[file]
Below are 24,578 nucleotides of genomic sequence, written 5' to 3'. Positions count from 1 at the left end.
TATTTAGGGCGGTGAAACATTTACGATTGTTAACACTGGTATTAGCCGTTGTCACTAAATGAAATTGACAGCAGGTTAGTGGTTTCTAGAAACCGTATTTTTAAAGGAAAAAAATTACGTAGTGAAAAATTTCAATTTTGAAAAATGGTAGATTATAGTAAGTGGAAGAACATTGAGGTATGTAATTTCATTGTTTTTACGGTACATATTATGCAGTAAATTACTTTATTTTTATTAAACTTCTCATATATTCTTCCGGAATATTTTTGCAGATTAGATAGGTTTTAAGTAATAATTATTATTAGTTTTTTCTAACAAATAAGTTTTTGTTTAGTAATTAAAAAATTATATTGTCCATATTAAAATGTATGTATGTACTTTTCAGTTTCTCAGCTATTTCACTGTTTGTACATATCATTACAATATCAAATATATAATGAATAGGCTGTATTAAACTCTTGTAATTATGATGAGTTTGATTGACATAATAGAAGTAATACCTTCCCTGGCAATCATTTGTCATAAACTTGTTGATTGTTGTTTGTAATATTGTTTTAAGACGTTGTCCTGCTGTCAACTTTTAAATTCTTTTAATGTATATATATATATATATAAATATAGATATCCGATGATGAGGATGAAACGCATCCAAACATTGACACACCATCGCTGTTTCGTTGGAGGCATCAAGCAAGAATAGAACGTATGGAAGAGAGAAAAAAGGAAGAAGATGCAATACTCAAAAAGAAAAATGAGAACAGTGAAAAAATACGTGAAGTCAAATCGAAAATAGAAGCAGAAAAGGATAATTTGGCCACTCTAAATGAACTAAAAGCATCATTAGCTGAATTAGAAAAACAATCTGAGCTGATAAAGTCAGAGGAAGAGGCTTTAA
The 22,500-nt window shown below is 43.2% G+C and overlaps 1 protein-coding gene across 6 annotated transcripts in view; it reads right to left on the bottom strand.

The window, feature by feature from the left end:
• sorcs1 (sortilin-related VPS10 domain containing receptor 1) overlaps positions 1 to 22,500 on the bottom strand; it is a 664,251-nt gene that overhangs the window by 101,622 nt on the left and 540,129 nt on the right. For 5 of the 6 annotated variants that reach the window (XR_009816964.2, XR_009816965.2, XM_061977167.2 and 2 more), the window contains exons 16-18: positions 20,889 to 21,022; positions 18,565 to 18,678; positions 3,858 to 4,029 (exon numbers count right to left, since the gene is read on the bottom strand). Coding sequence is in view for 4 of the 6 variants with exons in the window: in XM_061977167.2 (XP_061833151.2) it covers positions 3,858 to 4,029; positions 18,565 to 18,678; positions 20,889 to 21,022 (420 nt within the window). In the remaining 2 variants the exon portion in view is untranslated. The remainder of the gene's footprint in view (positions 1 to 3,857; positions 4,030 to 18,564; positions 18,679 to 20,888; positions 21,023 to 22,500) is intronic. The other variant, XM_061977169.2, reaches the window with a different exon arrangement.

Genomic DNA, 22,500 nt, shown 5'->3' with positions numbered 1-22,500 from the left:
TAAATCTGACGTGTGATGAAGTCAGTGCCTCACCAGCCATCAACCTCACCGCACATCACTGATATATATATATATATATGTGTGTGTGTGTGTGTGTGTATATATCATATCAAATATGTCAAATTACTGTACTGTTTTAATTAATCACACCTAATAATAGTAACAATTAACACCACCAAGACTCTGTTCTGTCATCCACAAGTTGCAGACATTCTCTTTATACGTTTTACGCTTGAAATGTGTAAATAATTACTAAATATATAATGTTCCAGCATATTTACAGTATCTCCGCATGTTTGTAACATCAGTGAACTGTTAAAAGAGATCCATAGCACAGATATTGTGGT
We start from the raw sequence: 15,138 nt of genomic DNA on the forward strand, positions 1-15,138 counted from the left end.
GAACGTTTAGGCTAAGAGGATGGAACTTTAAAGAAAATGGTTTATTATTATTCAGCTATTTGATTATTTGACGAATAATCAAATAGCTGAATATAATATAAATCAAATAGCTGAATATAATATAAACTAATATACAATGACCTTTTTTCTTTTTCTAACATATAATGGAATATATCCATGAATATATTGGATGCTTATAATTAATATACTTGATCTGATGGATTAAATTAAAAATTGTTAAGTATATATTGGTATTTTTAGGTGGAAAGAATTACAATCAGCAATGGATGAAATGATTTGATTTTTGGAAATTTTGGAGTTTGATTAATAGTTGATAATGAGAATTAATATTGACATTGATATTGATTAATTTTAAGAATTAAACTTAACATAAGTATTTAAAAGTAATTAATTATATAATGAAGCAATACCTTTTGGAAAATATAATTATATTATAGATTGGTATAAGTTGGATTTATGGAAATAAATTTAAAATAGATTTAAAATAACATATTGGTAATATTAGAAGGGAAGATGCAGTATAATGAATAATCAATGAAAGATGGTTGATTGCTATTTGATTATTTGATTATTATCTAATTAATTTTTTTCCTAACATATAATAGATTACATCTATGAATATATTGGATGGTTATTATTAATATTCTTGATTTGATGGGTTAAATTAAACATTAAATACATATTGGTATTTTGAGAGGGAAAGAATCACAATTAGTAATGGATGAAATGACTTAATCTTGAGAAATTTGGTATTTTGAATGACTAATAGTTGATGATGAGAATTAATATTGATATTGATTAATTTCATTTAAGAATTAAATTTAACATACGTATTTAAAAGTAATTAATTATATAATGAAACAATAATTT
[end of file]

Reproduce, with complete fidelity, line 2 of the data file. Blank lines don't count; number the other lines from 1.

TATTTAGGGCGGTGAAACATTTACGATTGTTAACACTGGTATTAGCCGTTGTCACTAAATGAAATTGACAGCAGGTTAGTGGTTTCTAGAAACCGTATTTTTAAAGGAAAAAAATTACGTAGTGAAAAATTTCAATTTTGAAAAATGGTAGATTATAGTAAGTGGAAGAACATTGAGGTATGTAATTTCATTGTTTTTACGGTACATATTATGCAGTAAATTACTTTATTTTTATTAAACTTCTCATATATTCTTCCGGAATATTTTTGCAGATTAGATAGGTTTTAAGTAATAATTATTATTAGTTTTTTCTAACAAATAAGTTTTTGTTTAGTAATTAAAAAATTATATTGTCCATATTAAAATGTATGTATGTACTTTTCAGTTTCTCAGCTATTTCACTGTTTGTACATATCATTACAATATCAAATATATAATGAATAGGCTGTATTAAACTCTTGTAATTATGATGAGTTTGATTGACATAATAGAAGTAATACCTTCCCTGGCAATCATTTGTCATAAACTTGTTGATTGTTGTTTGTAATATTGTTTTAAGACGTTGTCCTGCTGTCAACTTTTAAATTCTTTTAATGTATATATATATATATATAAATATAGATATCCGATGATGAGGATGAAACGCATCCAAACATTGACACACCATCGCTGTTTCGTTGGAGGCATCAAGCAAGAATAGAACGTATGGAAGAGAGAAAAAAGGAAGAAGATGCAATACTCAAAAAGAAAAATGAGAACAGTGAAAAAATACGTGAAGTCAAATCGAAAATAGAAGCAGAAAAGGATAATTTGGCCACTCTAAATGAACTAAAAGCATCATTAGCTGAATTAGAAAAACAATCTGAGCTGATAAAGTCAGAGGAAGAGGCTTTAA